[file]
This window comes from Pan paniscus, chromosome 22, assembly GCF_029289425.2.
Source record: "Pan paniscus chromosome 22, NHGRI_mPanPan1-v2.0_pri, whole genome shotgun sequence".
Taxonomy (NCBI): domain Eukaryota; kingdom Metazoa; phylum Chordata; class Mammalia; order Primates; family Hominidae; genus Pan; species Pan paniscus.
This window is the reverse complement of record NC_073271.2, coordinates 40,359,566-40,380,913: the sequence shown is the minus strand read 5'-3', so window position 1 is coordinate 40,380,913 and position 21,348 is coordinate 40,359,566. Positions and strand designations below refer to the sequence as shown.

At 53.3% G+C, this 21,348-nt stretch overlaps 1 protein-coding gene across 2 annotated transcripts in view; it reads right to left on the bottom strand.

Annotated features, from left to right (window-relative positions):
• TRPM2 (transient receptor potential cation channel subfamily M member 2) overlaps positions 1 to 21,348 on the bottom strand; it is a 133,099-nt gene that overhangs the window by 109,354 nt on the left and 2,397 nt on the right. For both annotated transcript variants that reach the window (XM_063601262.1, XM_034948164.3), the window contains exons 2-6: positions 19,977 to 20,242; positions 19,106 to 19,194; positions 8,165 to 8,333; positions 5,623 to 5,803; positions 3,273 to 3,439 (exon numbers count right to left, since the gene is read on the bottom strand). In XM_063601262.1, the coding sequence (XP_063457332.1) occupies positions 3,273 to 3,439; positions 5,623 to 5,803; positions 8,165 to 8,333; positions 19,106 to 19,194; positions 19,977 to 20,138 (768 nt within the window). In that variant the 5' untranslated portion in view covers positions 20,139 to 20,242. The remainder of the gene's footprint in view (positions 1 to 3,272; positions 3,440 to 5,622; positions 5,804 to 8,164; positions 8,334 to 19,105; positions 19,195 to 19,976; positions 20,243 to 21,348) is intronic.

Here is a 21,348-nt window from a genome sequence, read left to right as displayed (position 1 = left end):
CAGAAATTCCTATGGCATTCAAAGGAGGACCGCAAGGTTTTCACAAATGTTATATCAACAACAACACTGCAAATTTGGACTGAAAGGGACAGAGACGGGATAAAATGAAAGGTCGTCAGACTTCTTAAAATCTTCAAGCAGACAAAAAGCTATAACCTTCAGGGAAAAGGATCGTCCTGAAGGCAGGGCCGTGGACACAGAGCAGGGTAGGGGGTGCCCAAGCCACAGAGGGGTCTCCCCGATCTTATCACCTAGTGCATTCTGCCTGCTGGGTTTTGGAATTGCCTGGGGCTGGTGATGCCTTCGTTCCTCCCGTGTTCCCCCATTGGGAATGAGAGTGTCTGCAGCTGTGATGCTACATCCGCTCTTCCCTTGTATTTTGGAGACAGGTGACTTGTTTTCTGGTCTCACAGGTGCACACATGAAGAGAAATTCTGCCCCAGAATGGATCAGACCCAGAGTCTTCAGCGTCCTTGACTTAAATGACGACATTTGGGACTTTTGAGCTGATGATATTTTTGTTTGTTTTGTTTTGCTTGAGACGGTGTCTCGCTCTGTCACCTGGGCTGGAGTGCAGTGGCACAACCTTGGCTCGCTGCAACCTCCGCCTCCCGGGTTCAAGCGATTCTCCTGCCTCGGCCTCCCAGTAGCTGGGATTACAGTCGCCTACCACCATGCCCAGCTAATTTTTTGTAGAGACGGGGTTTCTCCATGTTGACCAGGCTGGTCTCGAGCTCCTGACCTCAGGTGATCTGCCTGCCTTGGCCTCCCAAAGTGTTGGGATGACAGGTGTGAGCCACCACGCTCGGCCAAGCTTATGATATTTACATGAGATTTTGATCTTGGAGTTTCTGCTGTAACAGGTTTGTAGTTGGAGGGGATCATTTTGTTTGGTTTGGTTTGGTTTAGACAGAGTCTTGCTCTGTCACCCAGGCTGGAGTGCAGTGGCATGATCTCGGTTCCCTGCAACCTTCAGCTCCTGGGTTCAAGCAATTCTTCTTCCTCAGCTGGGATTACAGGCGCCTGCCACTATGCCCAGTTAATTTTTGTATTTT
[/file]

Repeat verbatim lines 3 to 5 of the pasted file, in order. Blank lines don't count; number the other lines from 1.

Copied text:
Taxonomy (NCBI): domain Eukaryota; kingdom Metazoa; phylum Chordata; class Mammalia; order Primates; family Hominidae; genus Pan; species Pan paniscus.
This window is the reverse complement of record NC_073271.2, coordinates 40,359,566-40,380,913: the sequence shown is the minus strand read 5'-3', so window position 1 is coordinate 40,380,913 and position 21,348 is coordinate 40,359,566. Positions and strand designations below refer to the sequence as shown.

At 53.3% G+C, this 21,348-nt stretch overlaps 1 protein-coding gene across 2 annotated transcripts in view; it reads right to left on the bottom strand.